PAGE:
Matthew, the first major hurricane threatening a direct hit on the United States in more than 10 years, lashed Florida with heavy rains and winds after killing at least 339 people in Haiti on its destructive march north through the Caribbean.
Although the hurricane was downgraded to a Category 3 storm as it approached the U.S. mainland, winds gusts of up to 113 kph and heavy downpours were still reported across coastal communities in Florida, the National Hurricane Center said in an advisory.
"We are just bracing and the winds are picking up," Daytona Beach Mayor Derrick Henry said. "A great number of our residents have taken heed to our warnings and we are certainly concerned about those that have not."
More than 140,000 Florida households were without power, according to Gov. Rick Scott. In West Palm Beach, once lit street lights and houses went dark and Interstate 95 was empty as the storm rolled through the community of 100,000 people.
Hurricane Matthew was carrying extremely dangerous winds of 121 mph after pounding the northwestern part of the Bahamas en route to Florida's Atlantic coast earlier, the U.S. National Hurricane Center said.
Florida braces for Hurricane Matthew as it nears coast pic.twitter.com/JkIScCXbCO— AFP news agency (@AFP) October 7, 2016
Few storms with winds as powerful as Matthew have struck Florida, and the NHC warned of "potentially disastrous impacts." The U.S. National Weather Service said the storm could be the most powerful to strike northeast Florida in 118 years.
"What we know is that most of the lives lost in hurricanes is due to storm surge," he said.
Some 339 people were killed in Haiti, local officials said, and thousands were displaced after the storm flattened homes, uprooted trees and inundated neighborhoods earlier in the week. Four people were killed in the Dominican Republic, which neighbors Haiti.
Damage and potential casualties in the Bahamas were still unclear as the storm passed near the capital, Nassau, on Thursday and then out over the western end of Grand Bahama Island.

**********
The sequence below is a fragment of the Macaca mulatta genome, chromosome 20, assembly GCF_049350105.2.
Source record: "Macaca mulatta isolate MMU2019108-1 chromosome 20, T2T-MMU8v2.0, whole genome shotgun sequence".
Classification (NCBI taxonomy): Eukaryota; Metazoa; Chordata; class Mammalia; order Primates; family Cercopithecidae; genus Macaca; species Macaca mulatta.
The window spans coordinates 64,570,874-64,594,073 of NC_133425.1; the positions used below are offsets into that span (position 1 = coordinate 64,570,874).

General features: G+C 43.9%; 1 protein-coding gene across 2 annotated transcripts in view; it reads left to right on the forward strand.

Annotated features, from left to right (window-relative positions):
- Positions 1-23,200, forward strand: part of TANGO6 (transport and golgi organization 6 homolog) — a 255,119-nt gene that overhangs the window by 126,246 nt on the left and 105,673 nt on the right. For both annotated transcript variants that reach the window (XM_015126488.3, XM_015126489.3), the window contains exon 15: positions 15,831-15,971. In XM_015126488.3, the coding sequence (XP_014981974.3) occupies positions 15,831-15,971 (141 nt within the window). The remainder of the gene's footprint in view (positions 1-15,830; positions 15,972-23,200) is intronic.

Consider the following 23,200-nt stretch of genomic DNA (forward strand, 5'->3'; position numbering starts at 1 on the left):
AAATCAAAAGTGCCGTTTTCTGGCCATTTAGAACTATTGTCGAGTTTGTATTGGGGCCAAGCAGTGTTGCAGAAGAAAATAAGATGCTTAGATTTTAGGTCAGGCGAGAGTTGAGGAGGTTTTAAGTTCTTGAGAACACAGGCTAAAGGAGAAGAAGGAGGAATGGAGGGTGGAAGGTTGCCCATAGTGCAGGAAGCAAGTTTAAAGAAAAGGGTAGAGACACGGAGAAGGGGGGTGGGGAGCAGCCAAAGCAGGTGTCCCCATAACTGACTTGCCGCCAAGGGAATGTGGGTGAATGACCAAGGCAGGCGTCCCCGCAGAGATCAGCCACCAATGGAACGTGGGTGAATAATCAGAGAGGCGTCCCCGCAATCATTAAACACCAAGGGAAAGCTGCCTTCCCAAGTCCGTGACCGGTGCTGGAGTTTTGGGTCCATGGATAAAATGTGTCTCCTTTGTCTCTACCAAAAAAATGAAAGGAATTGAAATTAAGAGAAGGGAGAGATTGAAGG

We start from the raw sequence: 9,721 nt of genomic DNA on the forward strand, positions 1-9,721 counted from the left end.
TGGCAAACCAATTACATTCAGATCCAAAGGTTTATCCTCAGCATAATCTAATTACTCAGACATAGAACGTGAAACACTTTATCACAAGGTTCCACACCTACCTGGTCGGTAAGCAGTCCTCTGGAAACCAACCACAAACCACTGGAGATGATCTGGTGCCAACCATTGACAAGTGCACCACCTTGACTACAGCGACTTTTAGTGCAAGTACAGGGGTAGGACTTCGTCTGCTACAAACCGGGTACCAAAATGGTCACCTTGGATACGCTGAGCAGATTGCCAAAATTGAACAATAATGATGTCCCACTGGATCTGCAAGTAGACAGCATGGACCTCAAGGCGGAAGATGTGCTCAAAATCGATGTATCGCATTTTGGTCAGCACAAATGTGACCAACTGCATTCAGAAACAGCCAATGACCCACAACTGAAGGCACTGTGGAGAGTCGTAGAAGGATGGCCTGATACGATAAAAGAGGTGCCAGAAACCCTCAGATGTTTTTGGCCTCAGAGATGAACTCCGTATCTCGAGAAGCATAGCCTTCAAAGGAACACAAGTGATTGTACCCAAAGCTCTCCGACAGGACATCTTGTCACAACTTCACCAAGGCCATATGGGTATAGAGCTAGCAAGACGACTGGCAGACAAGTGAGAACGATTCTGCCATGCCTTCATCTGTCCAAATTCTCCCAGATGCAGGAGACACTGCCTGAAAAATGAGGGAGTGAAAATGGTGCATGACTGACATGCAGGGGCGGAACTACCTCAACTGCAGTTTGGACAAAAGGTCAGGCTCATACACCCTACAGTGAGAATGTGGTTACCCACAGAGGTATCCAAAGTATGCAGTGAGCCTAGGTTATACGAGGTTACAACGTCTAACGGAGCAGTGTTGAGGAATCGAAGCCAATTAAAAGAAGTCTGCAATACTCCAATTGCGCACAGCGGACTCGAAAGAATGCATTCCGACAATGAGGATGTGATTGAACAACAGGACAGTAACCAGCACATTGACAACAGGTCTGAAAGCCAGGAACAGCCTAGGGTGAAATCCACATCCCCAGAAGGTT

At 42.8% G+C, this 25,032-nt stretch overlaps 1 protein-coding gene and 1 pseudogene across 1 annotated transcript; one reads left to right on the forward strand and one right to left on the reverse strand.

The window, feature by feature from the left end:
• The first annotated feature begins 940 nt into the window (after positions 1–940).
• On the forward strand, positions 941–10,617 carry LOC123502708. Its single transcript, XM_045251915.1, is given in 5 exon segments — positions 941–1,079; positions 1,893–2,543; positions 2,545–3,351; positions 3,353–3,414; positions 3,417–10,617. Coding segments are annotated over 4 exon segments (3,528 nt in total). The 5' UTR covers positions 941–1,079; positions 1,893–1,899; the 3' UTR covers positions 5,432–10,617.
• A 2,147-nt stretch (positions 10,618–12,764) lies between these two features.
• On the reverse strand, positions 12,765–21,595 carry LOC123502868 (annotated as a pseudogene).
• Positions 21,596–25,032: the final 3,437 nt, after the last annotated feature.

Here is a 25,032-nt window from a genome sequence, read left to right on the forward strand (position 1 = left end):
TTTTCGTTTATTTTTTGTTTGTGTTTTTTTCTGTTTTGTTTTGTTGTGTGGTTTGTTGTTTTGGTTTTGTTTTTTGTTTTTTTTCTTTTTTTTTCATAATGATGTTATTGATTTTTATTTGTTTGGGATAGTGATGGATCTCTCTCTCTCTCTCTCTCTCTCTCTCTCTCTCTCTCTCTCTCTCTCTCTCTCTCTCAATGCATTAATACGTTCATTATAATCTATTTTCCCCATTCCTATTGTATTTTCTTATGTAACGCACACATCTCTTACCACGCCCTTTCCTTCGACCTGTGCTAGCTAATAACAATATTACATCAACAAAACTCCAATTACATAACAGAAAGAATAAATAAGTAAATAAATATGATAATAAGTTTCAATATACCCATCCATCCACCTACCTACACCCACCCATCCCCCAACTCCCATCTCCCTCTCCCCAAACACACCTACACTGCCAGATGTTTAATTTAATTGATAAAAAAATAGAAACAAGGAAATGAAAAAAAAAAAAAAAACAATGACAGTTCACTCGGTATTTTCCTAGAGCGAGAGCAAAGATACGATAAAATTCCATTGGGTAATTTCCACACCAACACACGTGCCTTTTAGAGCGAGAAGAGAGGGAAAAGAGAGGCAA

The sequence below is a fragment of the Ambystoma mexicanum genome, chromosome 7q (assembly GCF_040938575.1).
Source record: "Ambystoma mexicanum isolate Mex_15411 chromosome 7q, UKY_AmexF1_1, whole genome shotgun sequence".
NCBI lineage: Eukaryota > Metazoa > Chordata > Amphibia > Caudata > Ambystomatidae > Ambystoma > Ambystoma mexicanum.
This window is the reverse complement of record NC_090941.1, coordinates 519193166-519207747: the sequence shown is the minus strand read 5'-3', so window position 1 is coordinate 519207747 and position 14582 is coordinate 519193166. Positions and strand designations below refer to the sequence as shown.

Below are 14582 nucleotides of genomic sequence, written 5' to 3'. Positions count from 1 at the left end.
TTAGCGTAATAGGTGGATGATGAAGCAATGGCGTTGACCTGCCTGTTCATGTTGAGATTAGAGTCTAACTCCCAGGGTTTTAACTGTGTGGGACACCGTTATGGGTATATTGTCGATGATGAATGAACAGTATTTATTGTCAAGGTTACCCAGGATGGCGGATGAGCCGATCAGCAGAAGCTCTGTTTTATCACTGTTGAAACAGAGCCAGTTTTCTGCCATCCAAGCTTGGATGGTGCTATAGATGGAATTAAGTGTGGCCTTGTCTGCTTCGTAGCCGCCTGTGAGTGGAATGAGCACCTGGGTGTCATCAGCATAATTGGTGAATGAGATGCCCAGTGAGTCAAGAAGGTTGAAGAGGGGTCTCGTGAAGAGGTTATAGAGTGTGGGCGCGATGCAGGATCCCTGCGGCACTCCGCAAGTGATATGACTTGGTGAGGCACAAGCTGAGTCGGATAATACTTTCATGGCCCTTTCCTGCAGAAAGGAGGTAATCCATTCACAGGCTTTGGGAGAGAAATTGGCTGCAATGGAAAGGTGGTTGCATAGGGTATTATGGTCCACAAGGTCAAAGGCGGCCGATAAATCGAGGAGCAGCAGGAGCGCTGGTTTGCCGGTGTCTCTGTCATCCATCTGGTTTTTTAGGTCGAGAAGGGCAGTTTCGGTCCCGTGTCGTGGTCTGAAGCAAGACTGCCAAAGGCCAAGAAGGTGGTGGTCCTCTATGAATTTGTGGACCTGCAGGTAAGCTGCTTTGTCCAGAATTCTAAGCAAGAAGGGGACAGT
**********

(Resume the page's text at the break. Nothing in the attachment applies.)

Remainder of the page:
The last major hurricane, classified as a storm bearing sustained winds of more than 109 mph, to make landfall on U.S. shores was Hurricane Wilma in 2005.
"If Matthew does make landfall along the Florida coast, this would be the most likely spot for it. Billions of dollars of facilities and equipment are at risk at Kennedy Space Center and nearby bases, which have never before experienced a major hurricane," said Jeff Masters, a veteran hurricane expert.
NASA and the U.S. Air Force, which operate the nation’s primary space launch site at Cape Canaveral, have already taken steps to safeguard personnel and equipment.
A team of 116 employees was hunkered down inside Kennedy Space Center's Launch Control Center to ride out the hurricane.
“We've had some close calls, but as far as I know it's the first time we've had the threat of a direct hit,” NASA spokesman George Diller said by email from the hurricane bunker.
Roads in Florida, Georgia and North and South Carolina were jammed, and gas stations and food stores ran out of supplies as the storm approached early on Thursday.
Florida, Georgia and South Carolina opened shelters for evacuees. As of Thursday morning, more than 3,000 people were being housed in 60 shelters in Florida, Scott said.
Those three states as well as North Carolina declared states of emergency, empowering their governors to mobilize the National Guard.
President Barack Obama called the governors of the four states on Thursday to discuss preparations for the storm. He declared a state of emergency in Florida and South Carolina, a move that authorized federal agencies to coordinate disaster relief efforts. Late Thursday, Obama declared an emergency in Georgia and ordered federal aid to the state.
"Hurricane Matthew is as serious as it gets. Listen to local officials, prepare, take care of each other," Obama warned people in the path of the storm in a posting on Twitter.